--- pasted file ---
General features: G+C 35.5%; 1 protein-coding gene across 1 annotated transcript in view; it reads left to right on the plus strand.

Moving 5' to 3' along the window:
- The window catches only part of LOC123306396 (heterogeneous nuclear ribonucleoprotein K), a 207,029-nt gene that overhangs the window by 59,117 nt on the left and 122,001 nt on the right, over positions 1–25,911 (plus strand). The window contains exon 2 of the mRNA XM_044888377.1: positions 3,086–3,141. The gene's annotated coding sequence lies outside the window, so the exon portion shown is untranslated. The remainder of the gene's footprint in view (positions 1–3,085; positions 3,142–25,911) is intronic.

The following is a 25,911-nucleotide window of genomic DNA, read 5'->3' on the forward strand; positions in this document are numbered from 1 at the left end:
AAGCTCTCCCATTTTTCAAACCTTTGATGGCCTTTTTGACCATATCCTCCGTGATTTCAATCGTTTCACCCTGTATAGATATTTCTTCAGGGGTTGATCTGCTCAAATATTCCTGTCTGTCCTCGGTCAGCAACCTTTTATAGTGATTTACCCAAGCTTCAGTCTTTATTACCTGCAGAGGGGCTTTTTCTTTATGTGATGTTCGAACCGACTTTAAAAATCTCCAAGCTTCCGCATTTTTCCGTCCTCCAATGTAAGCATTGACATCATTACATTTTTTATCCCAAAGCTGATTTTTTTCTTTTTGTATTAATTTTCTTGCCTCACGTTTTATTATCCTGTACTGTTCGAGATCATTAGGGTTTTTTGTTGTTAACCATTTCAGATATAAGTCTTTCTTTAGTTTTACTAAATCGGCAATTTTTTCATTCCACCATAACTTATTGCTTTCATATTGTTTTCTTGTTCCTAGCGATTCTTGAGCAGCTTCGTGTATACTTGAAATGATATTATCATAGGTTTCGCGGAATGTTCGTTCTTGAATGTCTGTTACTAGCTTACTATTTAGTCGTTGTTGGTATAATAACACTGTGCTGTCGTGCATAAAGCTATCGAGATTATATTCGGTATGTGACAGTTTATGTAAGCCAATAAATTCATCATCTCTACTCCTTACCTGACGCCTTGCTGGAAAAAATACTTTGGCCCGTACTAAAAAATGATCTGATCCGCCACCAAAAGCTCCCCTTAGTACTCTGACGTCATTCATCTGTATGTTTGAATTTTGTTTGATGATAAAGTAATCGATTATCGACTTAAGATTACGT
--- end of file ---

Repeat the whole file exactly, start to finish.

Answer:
General features: G+C 35.5%; 1 protein-coding gene across 1 annotated transcript in view; it reads left to right on the plus strand.

Moving 5' to 3' along the window:
- The window catches only part of LOC123306396 (heterogeneous nuclear ribonucleoprotein K), a 207,029-nt gene that overhangs the window by 59,117 nt on the left and 122,001 nt on the right, over positions 1–25,911 (plus strand). The window contains exon 2 of the mRNA XM_044888377.1: positions 3,086–3,141. The gene's annotated coding sequence lies outside the window, so the exon portion shown is untranslated. The remainder of the gene's footprint in view (positions 1–3,085; positions 3,142–25,911) is intronic.

The following is a 25,911-nucleotide window of genomic DNA, read 5'->3' on the forward strand; positions in this document are numbered from 1 at the left end:
AAGCTCTCCCATTTTTCAAACCTTTGATGGCCTTTTTGACCATATCCTCCGTGATTTCAATCGTTTCACCCTGTATAGATATTTCTTCAGGGGTTGATCTGCTCAAATATTCCTGTCTGTCCTCGGTCAGCAACCTTTTATAGTGATTTACCCAAGCTTCAGTCTTTATTACCTGCAGAGGGGCTTTTTCTTTATGTGATGTTCGAACCGACTTTAAAAATCTCCAAGCTTCCGCATTTTTCCGTCCTCCAATGTAAGCATTGACATCATTACATTTTTTATCCCAAAGCTGATTTTTTTCTTTTTGTATTAATTTTCTTGCCTCACGTTTTATTATCCTGTACTGTTCGAGATCATTAGGGTTTTTTGTTGTTAACCATTTCAGATATAAGTCTTTCTTTAGTTTTACTAAATCGGCAATTTTTTCATTCCACCATAACTTATTGCTTTCATATTGTTTTCTTGTTCCTAGCGATTCTTGAGCAGCTTCGTGTATACTTGAAATGATATTATCATAGGTTTCGCGGAATGTTCGTTCTTGAATGTCTGTTACTAGCTTACTATTTAGTCGTTGTTGGTATAATAACACTGTGCTGTCGTGCATAAAGCTATCGAGATTATATTCGGTATGTGACAGTTTATGTAAGCCAATAAATTCATCATCTCTACTCCTTACCTGACGCCTTGCTGGAAAAAATACTTTGGCCCGTACTAAAAAATGATCTGATCCGCCACCAAAAGCTCCCCTTAGTACTCTGACGTCATTCATCTGTATGTTTGAATTTTGTTTGATGATAAAGTAATCGATTATCGACTTAAGATTACGT